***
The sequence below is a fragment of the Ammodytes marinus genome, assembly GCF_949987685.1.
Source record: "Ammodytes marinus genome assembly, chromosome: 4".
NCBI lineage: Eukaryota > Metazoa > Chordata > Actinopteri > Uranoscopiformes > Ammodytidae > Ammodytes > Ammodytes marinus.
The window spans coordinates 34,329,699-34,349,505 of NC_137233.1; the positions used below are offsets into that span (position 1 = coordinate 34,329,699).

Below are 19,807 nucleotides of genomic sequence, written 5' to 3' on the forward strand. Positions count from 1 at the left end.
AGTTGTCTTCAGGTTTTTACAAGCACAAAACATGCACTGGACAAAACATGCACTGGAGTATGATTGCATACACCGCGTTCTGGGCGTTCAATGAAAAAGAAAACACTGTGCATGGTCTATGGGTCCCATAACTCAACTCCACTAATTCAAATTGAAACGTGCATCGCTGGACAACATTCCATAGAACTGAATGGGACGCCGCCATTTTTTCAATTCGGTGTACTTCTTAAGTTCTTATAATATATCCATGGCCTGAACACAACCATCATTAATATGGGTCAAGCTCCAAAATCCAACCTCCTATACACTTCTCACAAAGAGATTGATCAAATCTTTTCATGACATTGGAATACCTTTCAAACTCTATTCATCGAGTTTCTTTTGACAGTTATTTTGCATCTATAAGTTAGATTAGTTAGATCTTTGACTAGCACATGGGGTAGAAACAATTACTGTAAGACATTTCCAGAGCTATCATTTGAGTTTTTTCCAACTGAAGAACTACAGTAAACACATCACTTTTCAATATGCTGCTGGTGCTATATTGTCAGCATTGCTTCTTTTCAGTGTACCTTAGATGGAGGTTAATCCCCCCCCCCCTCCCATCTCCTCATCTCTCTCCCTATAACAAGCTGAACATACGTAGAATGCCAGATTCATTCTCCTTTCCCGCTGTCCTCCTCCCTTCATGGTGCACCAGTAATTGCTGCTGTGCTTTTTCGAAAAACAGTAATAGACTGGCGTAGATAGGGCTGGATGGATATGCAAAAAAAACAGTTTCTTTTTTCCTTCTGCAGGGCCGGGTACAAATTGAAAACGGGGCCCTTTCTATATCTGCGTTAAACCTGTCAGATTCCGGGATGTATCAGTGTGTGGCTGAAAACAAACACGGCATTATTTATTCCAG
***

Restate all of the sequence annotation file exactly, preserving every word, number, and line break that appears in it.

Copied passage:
The sequence below is a fragment of the Ammodytes marinus genome, assembly GCF_949987685.1.
Source record: "Ammodytes marinus genome assembly, chromosome: 4".
NCBI lineage: Eukaryota > Metazoa > Chordata > Actinopteri > Uranoscopiformes > Ammodytidae > Ammodytes > Ammodytes marinus.
The window spans coordinates 34,329,699-34,349,505 of NC_137233.1; the positions used below are offsets into that span (position 1 = coordinate 34,329,699).

Below are 19,807 nucleotides of genomic sequence, written 5' to 3' on the forward strand. Positions count from 1 at the left end.
AGTTGTCTTCAGGTTTTTACAAGCACAAAACATGCACTGGACAAAACATGCACTGGAGTATGATTGCATACACCGCGTTCTGGGCGTTCAATGAAAAAGAAAACACTGTGCATGGTCTATGGGTCCCATAACTCAACTCCACTAATTCAAATTGAAACGTGCATCGCTGGACAACATTCCATAGAACTGAATGGGACGCCGCCATTTTTTCAATTCGGTGTACTTCTTAAGTTCTTATAATATATCCATGGCCTGAACACAACCATCATTAATATGGGTCAAGCTCCAAAATCCAACCTCCTATACACTTCTCACAAAGAGATTGATCAAATCTTTTCATGACATTGGAATACCTTTCAAACTCTATTCATCGAGTTTCTTTTGACAGTTATTTTGCATCTATAAGTTAGATTAGTTAGATCTTTGACTAGCACATGGGGTAGAAACAATTACTGTAAGACATTTCCAGAGCTATCATTTGAGTTTTTTCCAACTGAAGAACTACAGTAAACACATCACTTTTCAATATGCTGCTGGTGCTATATTGTCAGCATTGCTTCTTTTCAGTGTACCTTAGATGGAGGTTAATCCCCCCCCCCCTCCCATCTCCTCATCTCTCTCCCTATAACAAGCTGAACATACGTAGAATGCCAGATTCATTCTCCTTTCCCGCTGTCCTCCTCCCTTCATGGTGCACCAGTAATTGCTGCTGTGCTTTTTCGAAAAACAGTAATAGACTGGCGTAGATAGGGCTGGATGGATATGCAAAAAAAACAGTTTCTTTTTTCCTTCTGCAGGGCCGGGTACAAATTGAAAACGGGGCCCTTTCTATATCTGCGTTAAACCTGTCAGATTCCGGGATGTATCAGTGTGTGGCTGAAAACAAACACGGCATTATTTATTCCAG